Cloud credential exchange enables feds to accept multiple online IDs
The United States Postal Service is trying to reinvent itself as a cutting edge provider of cloud-based identity systems.
Federated identity is a hot topic among relying parties and identity providers and one of the most anticipated pilots will be the U.S. Postal Service’s work with the Federal Cloud Credential Exchange (FCCX, pronounced F-Six). “The exchange is a pilot project designed to enable more efficient and secure credentialing of citizens visiting federal government web sites,” explains Darleen Reid, senior public relations representative for Postal Service.
The goal for the exchange is to relieve government agencies from managing independent username and password systems to authenticate citizens to government services. The intent is to expand agency acceptance of credentials issued by third parties. In short, FCCX aims to simplify the technical integration for accepting certified, externally issued digital credentials, explains Jeremy Grant, senior executive advisor for Identity Management at NIST.
Policies mandate that federal agencies are to accept credentials that have gone though an approval process, but delays have prohibited this from happening. The main reason that it has taken so long to accept third-party credentials is the level of integration required for each individual credential provider.
FCCX will change this and enable agencies to integrate once with the cloud-based solution and then be able to accept numerous types of credentials. “It makes it an ‘Easy Button’ for agencies that want to accept federated credentials,” Grant explains.
Once a credential is approved, the FCCX will have 30-days to make sure it can be accepted for use on federal sites.
The exchange and the strategy
The Federal Cloud Credential Exchange also supports the National Strategy for Trusted Identities in Cyberspace (NSTIC) by echoing the need for and vision of an identity ecosystem. The national strategy is an initiative that fosters a safer, more secure cyber environment that will improve – and ultimately transcend – the oft-used password for logging in online.
“NSTIC has a vision for the identity ecosystem that enables individuals and organizations to utilize secure, efficient, easy-to-use and interoperable identity solutions to access online services in a manner that promotes confidence, privacy, choice and innovation,” says Reid.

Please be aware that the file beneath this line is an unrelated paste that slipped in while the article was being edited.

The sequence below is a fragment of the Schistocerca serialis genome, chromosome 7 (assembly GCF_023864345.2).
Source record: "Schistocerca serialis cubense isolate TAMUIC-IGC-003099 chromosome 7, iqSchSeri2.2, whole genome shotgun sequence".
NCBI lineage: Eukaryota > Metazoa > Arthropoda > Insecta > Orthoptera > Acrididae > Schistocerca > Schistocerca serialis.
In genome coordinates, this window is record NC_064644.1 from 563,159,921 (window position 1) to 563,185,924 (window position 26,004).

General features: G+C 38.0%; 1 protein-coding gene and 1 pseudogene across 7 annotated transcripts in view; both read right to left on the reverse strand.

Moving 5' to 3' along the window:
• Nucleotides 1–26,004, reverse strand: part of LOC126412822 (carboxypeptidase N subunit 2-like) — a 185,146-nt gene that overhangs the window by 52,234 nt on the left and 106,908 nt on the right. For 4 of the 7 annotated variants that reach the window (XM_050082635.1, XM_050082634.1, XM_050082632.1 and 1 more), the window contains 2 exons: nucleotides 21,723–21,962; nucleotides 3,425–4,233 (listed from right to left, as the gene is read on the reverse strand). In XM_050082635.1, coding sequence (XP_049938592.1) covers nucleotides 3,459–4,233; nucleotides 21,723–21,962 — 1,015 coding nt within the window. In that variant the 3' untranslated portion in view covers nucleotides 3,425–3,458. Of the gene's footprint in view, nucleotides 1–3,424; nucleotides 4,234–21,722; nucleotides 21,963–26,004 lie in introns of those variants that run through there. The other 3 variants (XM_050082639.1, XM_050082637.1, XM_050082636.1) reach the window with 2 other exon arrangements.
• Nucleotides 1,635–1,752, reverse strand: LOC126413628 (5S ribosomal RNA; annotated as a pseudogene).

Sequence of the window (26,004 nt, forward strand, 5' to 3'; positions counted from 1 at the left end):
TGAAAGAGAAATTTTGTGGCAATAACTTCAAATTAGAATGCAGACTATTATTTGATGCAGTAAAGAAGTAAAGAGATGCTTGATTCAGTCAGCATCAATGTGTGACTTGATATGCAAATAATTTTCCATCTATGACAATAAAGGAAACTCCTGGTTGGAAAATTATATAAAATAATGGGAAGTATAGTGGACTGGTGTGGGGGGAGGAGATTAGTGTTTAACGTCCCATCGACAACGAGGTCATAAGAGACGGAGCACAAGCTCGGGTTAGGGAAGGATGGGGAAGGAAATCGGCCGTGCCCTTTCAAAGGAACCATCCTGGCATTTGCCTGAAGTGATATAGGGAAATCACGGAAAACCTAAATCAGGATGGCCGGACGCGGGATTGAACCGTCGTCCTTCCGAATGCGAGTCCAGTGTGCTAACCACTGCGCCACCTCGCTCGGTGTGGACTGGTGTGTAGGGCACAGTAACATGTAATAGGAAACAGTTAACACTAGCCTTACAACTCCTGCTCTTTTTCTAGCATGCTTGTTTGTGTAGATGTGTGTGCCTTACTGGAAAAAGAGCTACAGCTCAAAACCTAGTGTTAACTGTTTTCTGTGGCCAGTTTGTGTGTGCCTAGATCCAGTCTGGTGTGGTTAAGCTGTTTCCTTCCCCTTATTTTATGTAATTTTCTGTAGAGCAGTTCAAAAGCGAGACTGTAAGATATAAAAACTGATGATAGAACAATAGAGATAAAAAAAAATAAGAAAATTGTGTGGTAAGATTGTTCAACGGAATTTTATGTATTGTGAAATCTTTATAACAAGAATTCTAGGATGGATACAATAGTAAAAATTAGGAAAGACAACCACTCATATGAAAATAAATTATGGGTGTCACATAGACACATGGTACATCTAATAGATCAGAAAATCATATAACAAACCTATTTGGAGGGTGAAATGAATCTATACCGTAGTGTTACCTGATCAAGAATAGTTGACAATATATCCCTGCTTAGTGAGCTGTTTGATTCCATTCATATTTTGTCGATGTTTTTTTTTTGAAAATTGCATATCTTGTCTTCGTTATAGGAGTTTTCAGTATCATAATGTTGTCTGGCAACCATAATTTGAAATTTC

The fundamental idea behind NSTIC is straightforward. A student, for example, gets a digital credential from their mobile provider and takes steps to have additional verifications performed so there is greater assurance behind that credential. It can then be used to login to banking, e-mail, social networking sites and even conduct business with federal agencies – without having to memorize the dozens of accompanying passwords.
It is this added level of assurance that the national strategy is so keen to push to the masses. The hope is that citizens and organizations alike will discover a renewed comfort and trust in the online environment, as all participating service providers will have agreed en masse to consistent standards for identification, authentication, security and privacy.
How does FCCX work?
The exchange effectively acts as the central hub for the authentication of credentials from multiple agencies, spanning all different levels of assurance. Put another way, the exchange is a cloud-based go-between for third-party credential providers and agencies.
“The exchange would act as an integration ‘middleman’ between federal agencies and approved digital credential providers,” says Reid. “It would streamline digital credentialing, authentication and reduce costs for government agencies while also providing secure, privacy-enhancing and easy-to-use solutions for citizens.”
The project aims to create a hardware and software solution that will make it possible for citizens to access services on numerous government web sites using externally issued digital credentials brokered through the platform. The middleman would stand between the credential service provider and relying party services. This architecture enables relying parties to interact with multiple credential providers without the effort and cost of integrating each of them: the basis for the cloud credential exchange.
The USPS will be the operating entity for the exchange, managing the implementation and working with the GSA, NIST and other agencies, explains Reid.
Who’s using FCCX?
The future of FCCX looks promising. “We anticipate up to six government agencies with citizen-facing services to utilize the service within the pilot year,” says Reid.
In the meantime, the move to FCCX makes sense for the Postal Service as it creates a unique opportunity to expand to the digital realm in a way that places the agency at the forefront of a new identity ecosystem, perhaps cementing the agency’s relevance for years to come.